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Interview: Ed Oxenbould from ‘The Exchange’ on comedy and working in TV and movies

Full interview here!

Ed Oxenbould plays a character most people can relate to in the coming of age film The ExchangeHe knows what is best for everyone and is confident in his tastes. Unfortunately, he is also socially awkward and has few friends. Naturally, he has a plan to solve his problems. Oxenbould talks about his latest movie, his character, and the importance of chemistry.

AIPT: How would you describe The Exchange? 

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Ed Oxenbould: I would say The Exchange is the perfect mix of a few genres. Ultimately it’s a coming-of-age movie. You get to watch this young guy develop and grow through the help of, unfortunately, this terrible exchange partner. It’s a really funny, warm, sweet film. It’s got tons of heart and heaps of great, unique kind of humor. It’s got an amazing soundtrack. I think it’s got so much going for it. I think it’s got enough for everybody to enjoy. 

AIPT: How would you describe your character of Tim? 

Oxenbould: Tim’s a very interesting character. It’s interesting because he’s based on Tim Long, the writer, who was there every day. So, we always had to try check with him if anything was too much or not enough. I think, at heart, Tim (the character), he’s a bit of snob, he’s a bit pompous, but he just needs someone to show him the world and he needs somebody to break him out of his shell. Ultimately, he finds that in Stéphane. 

AIPT: You mentioned the writer, Tim Long. Was there anybody else that you patterned Tim after? 

Oxenbould: I think I mainly based it off how I observed Tim and how Tim told me he was at that age. I brought a bit of myself into it. I think I just borrowed quite a lot of different mannerisms and quirks from even just people from my family, and even Napoleon Dynamite. Just little kind of films over the past 20 or so years. Just put little quirks into it that hopefully make it feel a bit more ’80s and give it that timeless-old feeling. 

AIPT: Tim is a very complicated character. He knows what he likes, but he doesn’t know how to get it. He’s insecure, but he also seems to know what’s best sometimes. Do you ever relate to Tim? 

Oxenbould: Oh, definitely. I think a lot of people will relate to Tim and I think that’s what will make it so good. Even though he’s stubborn and he thinks he’s always right, and quite often he isn’t, I think everyone can relate to that sense of wanting to be proved wrong and this weird insecurity masked by false confidence. He’s a very complex character, but I think everyone will see a bit of themselves in him. I think everyone will want Tim to grow and change and to get past this phase.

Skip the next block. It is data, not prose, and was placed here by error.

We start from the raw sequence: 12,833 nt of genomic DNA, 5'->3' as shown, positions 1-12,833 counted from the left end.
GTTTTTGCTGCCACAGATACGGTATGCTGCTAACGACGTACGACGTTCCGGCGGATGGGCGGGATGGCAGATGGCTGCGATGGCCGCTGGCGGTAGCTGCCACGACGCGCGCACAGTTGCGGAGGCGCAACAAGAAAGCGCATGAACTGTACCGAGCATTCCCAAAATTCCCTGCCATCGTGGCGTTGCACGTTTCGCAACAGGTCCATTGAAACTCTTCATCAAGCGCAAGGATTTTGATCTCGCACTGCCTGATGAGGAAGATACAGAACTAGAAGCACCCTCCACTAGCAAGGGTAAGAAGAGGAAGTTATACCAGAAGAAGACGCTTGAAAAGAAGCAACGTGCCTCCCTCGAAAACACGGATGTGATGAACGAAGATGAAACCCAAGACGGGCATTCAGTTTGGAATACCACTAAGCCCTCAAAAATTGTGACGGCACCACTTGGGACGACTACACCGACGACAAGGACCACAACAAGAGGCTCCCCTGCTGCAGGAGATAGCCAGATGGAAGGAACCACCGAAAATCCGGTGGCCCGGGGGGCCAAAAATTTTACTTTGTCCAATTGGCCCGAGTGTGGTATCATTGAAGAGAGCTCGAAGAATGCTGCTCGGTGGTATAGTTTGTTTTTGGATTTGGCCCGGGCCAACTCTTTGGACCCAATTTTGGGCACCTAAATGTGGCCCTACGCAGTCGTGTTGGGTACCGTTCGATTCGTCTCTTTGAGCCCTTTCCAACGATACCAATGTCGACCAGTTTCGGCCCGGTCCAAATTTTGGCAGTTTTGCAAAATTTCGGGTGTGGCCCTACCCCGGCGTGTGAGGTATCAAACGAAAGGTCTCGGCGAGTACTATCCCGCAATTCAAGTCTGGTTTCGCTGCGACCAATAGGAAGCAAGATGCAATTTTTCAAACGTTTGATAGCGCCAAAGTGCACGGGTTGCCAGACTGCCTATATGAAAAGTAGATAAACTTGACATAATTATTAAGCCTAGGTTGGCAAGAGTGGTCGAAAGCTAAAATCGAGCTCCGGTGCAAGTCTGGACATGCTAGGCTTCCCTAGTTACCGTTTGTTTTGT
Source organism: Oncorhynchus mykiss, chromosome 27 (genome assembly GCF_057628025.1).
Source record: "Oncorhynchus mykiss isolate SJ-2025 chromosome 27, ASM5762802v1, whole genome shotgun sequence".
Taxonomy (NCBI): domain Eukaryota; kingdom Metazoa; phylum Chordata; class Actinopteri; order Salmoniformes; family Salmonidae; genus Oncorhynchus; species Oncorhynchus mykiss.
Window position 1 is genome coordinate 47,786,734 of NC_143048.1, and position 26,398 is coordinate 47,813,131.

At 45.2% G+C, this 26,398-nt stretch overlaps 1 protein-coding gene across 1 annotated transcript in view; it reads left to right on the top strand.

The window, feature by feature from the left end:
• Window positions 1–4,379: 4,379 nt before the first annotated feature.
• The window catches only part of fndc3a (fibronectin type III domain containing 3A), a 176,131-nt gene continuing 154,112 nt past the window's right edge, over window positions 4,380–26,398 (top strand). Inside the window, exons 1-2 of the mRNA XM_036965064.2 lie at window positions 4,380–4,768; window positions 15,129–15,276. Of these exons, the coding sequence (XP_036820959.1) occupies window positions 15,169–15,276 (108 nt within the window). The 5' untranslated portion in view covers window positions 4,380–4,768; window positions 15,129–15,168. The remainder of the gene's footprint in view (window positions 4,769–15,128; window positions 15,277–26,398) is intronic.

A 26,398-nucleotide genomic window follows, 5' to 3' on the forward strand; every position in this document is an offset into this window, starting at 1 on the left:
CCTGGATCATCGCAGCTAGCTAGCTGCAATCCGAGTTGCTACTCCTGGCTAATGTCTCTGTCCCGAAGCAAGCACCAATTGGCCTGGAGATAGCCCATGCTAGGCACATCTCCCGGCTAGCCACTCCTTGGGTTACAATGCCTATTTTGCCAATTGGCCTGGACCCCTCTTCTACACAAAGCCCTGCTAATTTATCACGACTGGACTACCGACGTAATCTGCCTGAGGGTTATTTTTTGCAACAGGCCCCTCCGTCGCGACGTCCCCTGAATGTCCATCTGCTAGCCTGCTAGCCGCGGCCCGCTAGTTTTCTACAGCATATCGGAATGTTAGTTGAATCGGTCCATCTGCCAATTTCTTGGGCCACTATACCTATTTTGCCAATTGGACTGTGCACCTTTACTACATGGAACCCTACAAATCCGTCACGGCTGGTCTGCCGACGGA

AIPT: You have great chemistry with Avan Jogia. Did that come naturally or did that develop over time? 

Oxenbould: Yeah, that came pretty naturally. We were very lucky that even though there’s a bit of an age gap between us and we’re from different sides of the planet we just clicked immediately. I think we both bonded over the love of the project and love of similar things. It’s also fun being in a new city together, so we had an opportunity to go out to new restaurants and go and explore this new city of Ottawa together. We had such a great time and in doing so we formed a really great bond that then translated so well on to the screen. I think if we didn’t have that then the movie wouldn’t be as believable and it wouldn’t have that real heart that drives the film. 

AIPT: What drew you to the role of Tim? 

Interview: Ed Oxenbould from 'The Exchange' on comedy and working in TV and movies

Oxenbould: I think it was a mix of things. I think I’d been wanting to do a real all-out comedy, just where comedy is the main focus… I’ve been wanting to do that for quite a while. So, when the opportunity came up that was what really excited me. I loved the people attached. Big fan of Dan Mazer so going into that I was so excited to work with him. I think just the opportunity. It gave me a chance to try something different and to do a bit more of an adult role. I just thought it’d be so interesting. I thought it would challenge me and force me to come out of my shell, personally, a little bit. I was kind of right. It paid off so well. I learned so much, I had such a great time and I’m so happy with the final product. 

AIPT: You mentioned some of the other genres you’ve been. You’ve done horror also. Would you say that comedy is the favorite genre that you’ve been in? 

Oxenbould: I can’t make that call yet, but I definitely want to try it again. It’s so much fun just having that lighthearted mood on-set and getting to go to work each day and just thinking, “How can I make this funny and how can I add a little bit?  We all found different ways to do that, to contribute and get a piece of ourselves cemented in the film. It’s great. It brings such a great energy to the set and everyone’s so happy when you’re doing comedy. It removes nearly all the elements of stress.  

AIPT: You’ve done a lot of television and you’ve also done a lot of movies, which do you prefer? 

Oxenbould: Oh, that’s a tough one. I’ve been kind of tossing it up in my head the past few years. Well, actually probably the past 10 years, because I’ve been really lucky to have a good mixture of both. Both have their ups and downs and both have disadvantages and advantages. On the TV, you tend to do it a lot longer and you form closer bonds, and there’s always the possibility of going ahead for more seasons. But, at the same time, movies are great. It’s nice to feel that they’re self-contained, and you do it, and it’s done. I don’t know. Both are great. I think if I can keep jumping back and forth, I’ll be so happy. 

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